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What has the Japanese Navy Ship brought?
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13:25, June 25, 2008

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A Navy ship hung with the Japanese flag entered a Chinese harbor on June 24. Although before this, military ships hung with the French flag, British flag, and US flag have all visited China, there are still people who do not understand the current visit or even feel perturbed by it. After all, the self-proclaimed "Imperial Army" brought unprecedented destruction upon the people of this land during war.

In the eyes of many people, a Navy destroyer is a weapon, and a weapon is a tool of war. However, as human civilization has developed up to today, Navy ships are no longer just an instrument of war; more often, they are platforms for exchange, dialogue, and the transference of certain information between two countries. Today, a visit by a Navy destroyer may express the visitor's militaristic intentions, or it may express hope for dialogue or willingness for friendly cooperation. In the same way, the receiving country may also express more information concerning foreign relations: perhaps it is merely bowing to pressure from the visiting country, or perhaps in receiving the intentions of the visitor, the country may express the willingness for dialogue and cooperation, etc. Therefore, in watching the arrival of the Navy destroyer, the question one must ask is what exactly is it bringing here? What kind of intent is it expressing? This May, at the Sino-Japanese summit meeting, both sides reached a mutual understanding about the Japanese Navy destroyer's visit to China; before it departed, the highest ranking military official on the ship stated that the essence of friendship in Japan-China relations is growing step by step, and he hopes that this visit may add to the trust between the two nations, thus contributing to peace and stability in Asia. Also, the Japanese Navy ship will bring material aid for the Sichuan earthquake disaster region. All of this information is indicative of the increase in contact with Japan and the strengthening of the hope of trusting relations. On the Chinese side, receiving and welcoming the Japanese Navy's visit is in itself an expression of the Chinese people's great hospitality and self-confidence as well as the Chinese government's hope and willingness to improve relations, strengthen cooperation, preserve peace, and pursue development with other countries including Japan.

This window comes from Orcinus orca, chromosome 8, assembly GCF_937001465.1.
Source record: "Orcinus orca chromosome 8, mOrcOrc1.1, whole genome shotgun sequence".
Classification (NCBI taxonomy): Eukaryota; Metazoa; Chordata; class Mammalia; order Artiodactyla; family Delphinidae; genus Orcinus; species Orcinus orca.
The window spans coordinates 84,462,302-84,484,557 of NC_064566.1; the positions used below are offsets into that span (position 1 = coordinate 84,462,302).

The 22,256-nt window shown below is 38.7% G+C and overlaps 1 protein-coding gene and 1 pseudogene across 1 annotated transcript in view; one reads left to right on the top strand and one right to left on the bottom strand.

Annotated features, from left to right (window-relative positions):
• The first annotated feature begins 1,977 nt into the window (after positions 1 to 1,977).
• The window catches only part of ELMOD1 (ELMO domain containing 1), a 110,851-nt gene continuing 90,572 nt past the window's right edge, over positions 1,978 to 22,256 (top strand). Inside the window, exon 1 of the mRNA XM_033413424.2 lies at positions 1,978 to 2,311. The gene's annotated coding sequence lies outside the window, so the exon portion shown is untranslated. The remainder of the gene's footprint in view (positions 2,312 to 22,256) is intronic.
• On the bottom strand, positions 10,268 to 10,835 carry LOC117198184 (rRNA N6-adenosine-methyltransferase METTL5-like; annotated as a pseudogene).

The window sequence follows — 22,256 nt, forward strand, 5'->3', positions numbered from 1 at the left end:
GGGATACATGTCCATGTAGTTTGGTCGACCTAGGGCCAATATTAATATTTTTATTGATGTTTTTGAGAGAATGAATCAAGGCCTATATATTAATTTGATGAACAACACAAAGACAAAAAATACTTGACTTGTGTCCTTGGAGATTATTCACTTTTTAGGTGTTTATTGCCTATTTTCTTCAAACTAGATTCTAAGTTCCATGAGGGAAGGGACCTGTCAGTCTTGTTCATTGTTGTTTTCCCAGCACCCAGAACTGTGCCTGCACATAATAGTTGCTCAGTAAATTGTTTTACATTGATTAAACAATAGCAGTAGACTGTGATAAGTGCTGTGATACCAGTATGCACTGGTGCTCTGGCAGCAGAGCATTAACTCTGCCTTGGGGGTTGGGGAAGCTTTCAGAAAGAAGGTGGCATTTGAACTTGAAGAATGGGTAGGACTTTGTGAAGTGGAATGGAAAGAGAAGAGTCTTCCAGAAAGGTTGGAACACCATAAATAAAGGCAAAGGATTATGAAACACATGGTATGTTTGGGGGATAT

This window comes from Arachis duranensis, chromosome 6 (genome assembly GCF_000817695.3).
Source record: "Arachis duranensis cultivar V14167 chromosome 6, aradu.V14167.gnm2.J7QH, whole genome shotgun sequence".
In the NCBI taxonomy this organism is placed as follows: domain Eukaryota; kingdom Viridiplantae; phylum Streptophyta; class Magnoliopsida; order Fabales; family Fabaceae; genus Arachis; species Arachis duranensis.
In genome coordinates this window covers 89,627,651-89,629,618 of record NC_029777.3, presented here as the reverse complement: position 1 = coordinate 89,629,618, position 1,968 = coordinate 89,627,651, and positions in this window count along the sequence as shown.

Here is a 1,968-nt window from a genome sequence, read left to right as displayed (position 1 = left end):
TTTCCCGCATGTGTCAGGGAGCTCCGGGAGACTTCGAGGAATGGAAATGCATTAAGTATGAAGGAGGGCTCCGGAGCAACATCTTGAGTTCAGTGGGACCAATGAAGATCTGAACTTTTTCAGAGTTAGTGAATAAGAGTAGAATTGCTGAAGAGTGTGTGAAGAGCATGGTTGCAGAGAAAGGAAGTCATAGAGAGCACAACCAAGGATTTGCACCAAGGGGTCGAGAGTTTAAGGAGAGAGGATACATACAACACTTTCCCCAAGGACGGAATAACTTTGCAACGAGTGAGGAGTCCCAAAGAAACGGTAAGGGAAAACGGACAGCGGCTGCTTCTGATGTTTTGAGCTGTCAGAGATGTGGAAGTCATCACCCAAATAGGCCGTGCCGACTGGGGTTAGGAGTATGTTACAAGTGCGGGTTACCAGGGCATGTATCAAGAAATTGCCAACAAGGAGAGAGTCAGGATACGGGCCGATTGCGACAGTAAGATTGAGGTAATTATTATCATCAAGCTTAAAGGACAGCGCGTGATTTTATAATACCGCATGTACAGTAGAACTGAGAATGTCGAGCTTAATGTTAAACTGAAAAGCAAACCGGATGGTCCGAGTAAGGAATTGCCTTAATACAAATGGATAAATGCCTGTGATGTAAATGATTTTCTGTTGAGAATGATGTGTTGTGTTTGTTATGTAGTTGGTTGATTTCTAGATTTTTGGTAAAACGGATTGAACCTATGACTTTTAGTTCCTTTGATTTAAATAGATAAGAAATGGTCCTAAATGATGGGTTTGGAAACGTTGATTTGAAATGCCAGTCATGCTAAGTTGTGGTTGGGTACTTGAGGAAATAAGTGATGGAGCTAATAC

Clearly remembering history does not mean holding a grudge. No Chinese can forget that page of the wounds of history, imprinted with the ultimate image of that part of history, the Nanjing Massacre. But the Chinese people also cannot forget the efforts the Japanese people have made to improve Sino-Japanese relations. In the midst of the Wenchuan earthquake relief efforts, the images of Japanese relief workers bowing and paying deep respects to each body pulled out of the wreckage were broadcast on CCTV and appeared before the eyes of every Chinese. These will also become images in Chinese historical memory. History was never supposed to be an obstacle to dialogue and cooperation, because today, the interest of all countries, regions, and even humanity must be reached even more often through dialogue and cooperation. As China and Japan are two large countries that are close neighbors, mutual interest and conflicts of interest cannot be avoided between them. But to these two countries which bear such a burden of history, how to carry out cooperation through dialogue and maximize the interests of both sides in a win-win situation through cooperation requires courage, and moreover it requires wisdom. When the General Secretary of China Hu Jintao visited Japan, he identified strategic mutual relations as the nature of Sino-Japanese relations together with the leader of Japan, making it clear that both sides would build new hope upon old history, and furthermore made clear that China seeks to strengthen dialogue, increase understanding, and rebuild trust as the basis for relations in order to realize the vision of a harmonious world between the two neighbors. On the question of the East Sea, China has long held to the principle of mutual access and use, and reached an agreement with Japan not long ago for mutual access and use, precisely so that this idea could be realized.

As the first Japanese Navy ship to enter a Chinese port after World War II, it has brought news of cooperation and dialogue, and has also brought intentions of rebuilding trust and strengthening cooperation. However, mere news and intentions are not enough. What people look forward to is even more substantive progress, awaiting a new future of cooperation and mutual success between China and Japan.

By Chen Hu, the executive editor-in-chief of Xinhua News Agency's "World Military Affairs" Magazine, translated by People's Daily Online 

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